There’s a smart, savvy and archly satirical contribution from Wales Arts Review editor Gary Raymond about the pleasures and pitfalls of writing Welsh novels, with wry observations about such matters as the Londoncentricity of publishing and the comparative merits and demerits of the literary scenes in the Big Leagues, Scotland and Ireland.
Arranged as a sort of verbal snakes and ladders game, the reader can “land’ on various game instructions such as ‘Move to Scotland and see if you can’t get some of that crime fiction magic dust’ with plenty of one-step-forward two-steps-back manoeuvuring.
Raymond certainly adds perceptive humour to the mix, as does fellow novelist Joe Dunthorne’s lively account of the chimerical nature of Welshness as it manifests itself at times when he watched football at the Vetch or rugby in the London Welsh Centre.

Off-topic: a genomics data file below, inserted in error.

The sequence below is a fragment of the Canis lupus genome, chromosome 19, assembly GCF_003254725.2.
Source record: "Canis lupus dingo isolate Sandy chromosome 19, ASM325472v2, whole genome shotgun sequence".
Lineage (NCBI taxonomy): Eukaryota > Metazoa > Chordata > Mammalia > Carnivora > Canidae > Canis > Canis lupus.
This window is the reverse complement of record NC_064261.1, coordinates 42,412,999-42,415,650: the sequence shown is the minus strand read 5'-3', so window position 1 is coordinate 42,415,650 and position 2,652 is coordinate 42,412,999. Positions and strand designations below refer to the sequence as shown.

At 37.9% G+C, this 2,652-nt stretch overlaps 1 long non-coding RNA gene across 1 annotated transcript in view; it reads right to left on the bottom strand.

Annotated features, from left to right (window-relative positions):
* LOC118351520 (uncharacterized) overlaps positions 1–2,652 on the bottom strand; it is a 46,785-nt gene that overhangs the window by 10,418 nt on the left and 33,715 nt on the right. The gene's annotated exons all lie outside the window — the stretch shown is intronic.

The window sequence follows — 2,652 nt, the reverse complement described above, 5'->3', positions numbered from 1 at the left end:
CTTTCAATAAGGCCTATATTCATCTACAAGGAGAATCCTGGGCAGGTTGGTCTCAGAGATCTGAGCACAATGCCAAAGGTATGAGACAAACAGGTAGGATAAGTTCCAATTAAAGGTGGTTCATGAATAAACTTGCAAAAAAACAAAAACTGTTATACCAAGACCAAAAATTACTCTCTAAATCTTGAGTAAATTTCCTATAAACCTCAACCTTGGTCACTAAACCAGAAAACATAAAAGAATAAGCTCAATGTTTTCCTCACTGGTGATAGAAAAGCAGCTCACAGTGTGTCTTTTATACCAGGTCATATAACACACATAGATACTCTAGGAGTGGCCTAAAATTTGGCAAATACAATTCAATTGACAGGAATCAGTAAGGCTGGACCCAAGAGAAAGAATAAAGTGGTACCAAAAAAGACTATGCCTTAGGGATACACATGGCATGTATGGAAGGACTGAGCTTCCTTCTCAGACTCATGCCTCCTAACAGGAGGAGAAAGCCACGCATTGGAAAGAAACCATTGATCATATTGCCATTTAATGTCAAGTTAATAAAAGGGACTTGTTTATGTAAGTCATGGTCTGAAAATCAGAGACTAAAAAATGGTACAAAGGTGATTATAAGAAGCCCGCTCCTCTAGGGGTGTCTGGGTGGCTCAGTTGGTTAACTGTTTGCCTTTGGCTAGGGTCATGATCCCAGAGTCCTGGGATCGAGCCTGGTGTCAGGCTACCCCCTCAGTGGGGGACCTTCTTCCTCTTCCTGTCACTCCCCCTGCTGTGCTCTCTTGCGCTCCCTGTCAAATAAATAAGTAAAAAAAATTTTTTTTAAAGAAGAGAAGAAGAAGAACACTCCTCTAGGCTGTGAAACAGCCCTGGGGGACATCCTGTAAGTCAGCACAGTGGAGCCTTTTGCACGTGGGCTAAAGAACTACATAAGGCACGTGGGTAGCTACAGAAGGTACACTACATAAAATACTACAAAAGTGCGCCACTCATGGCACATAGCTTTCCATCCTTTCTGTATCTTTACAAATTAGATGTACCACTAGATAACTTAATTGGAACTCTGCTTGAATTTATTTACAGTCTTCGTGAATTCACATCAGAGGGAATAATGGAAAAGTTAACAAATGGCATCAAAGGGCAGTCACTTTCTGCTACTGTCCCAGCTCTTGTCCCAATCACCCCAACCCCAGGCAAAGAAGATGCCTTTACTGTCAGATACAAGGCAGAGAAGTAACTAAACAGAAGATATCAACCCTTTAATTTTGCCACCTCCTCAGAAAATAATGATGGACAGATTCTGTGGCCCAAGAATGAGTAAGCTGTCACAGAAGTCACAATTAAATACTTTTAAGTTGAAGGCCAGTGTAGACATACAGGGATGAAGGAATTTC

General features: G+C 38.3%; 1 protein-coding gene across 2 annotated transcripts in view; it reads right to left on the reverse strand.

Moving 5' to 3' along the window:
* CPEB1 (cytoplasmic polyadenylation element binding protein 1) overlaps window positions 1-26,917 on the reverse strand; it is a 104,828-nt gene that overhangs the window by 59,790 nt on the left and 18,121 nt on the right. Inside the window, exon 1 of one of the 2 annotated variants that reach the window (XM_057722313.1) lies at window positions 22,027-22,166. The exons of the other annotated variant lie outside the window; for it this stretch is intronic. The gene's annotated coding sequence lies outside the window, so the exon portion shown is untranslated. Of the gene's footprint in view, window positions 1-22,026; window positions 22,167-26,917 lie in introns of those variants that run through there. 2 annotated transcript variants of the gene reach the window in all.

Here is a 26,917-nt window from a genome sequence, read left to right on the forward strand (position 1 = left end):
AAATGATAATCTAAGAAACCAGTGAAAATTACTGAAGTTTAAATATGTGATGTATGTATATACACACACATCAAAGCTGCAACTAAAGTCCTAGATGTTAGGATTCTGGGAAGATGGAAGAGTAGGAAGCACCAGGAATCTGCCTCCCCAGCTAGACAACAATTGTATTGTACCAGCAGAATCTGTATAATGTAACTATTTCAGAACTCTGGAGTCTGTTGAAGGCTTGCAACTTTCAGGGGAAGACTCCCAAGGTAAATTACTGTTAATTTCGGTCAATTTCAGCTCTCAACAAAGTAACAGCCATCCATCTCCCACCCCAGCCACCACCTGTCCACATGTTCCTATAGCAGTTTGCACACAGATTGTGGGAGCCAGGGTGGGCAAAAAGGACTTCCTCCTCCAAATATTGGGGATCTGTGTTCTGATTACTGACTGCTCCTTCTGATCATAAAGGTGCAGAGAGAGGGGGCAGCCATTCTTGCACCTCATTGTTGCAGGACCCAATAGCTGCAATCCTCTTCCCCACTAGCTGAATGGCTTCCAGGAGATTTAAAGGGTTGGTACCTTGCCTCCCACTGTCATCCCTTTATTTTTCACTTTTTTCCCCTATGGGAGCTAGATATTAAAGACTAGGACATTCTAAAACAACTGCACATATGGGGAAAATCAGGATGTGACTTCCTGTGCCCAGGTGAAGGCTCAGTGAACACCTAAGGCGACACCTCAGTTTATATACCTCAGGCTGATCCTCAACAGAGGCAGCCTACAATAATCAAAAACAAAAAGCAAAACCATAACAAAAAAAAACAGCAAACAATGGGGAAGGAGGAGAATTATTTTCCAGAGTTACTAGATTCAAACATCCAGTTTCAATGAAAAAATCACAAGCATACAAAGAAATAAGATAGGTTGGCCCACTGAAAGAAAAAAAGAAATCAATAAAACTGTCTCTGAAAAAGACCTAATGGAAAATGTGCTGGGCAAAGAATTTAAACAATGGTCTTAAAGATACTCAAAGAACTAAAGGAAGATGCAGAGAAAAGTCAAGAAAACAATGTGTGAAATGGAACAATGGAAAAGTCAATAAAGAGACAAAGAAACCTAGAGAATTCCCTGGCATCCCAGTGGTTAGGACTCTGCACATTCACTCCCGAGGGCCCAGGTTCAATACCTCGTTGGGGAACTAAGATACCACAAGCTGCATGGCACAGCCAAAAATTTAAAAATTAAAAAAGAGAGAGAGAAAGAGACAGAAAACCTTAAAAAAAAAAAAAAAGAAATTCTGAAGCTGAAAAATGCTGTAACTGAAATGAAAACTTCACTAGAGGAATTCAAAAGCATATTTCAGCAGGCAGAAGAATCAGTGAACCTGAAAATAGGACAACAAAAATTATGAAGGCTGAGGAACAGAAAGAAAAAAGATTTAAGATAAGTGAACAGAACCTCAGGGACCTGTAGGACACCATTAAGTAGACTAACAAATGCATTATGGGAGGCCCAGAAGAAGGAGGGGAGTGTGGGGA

And while we’re on the subject of novelists Niall Griffiths proves that his raging fire is far from guttering with an impassioned tour of ‘a small almost-country reaching for self-determination and release from an arrogant, self-entitled and deeply unrepresentative polity.’
The essay-cum-road trip takes us from Penisarwaun through the slopes of Hyddgen to all night raves as well as a bit of a detour to the West Coast Eisteddfod in Oregon. It’s a mixture of Griffiths’ personal journey into Wales and a strident megaphone blast of prose, railing against the state of things whilst also underlining the stubborn ‘Yma o Hyd’ defiance of the Welsh.
The collection concludes with visual artist Rabab Ghazoul’s apology for not being able to write an essay because of ADD, a suggestion seemingly countermanded by the rich veins and stories she explores.
Ghazoul places important words such as ‘healing’ very centrally at the heart of things, rounding off a series of essays that is rich with nuance and provocation, bright ideas and radical plans.
The sloganistic notion that there is something here for everyone very much applies.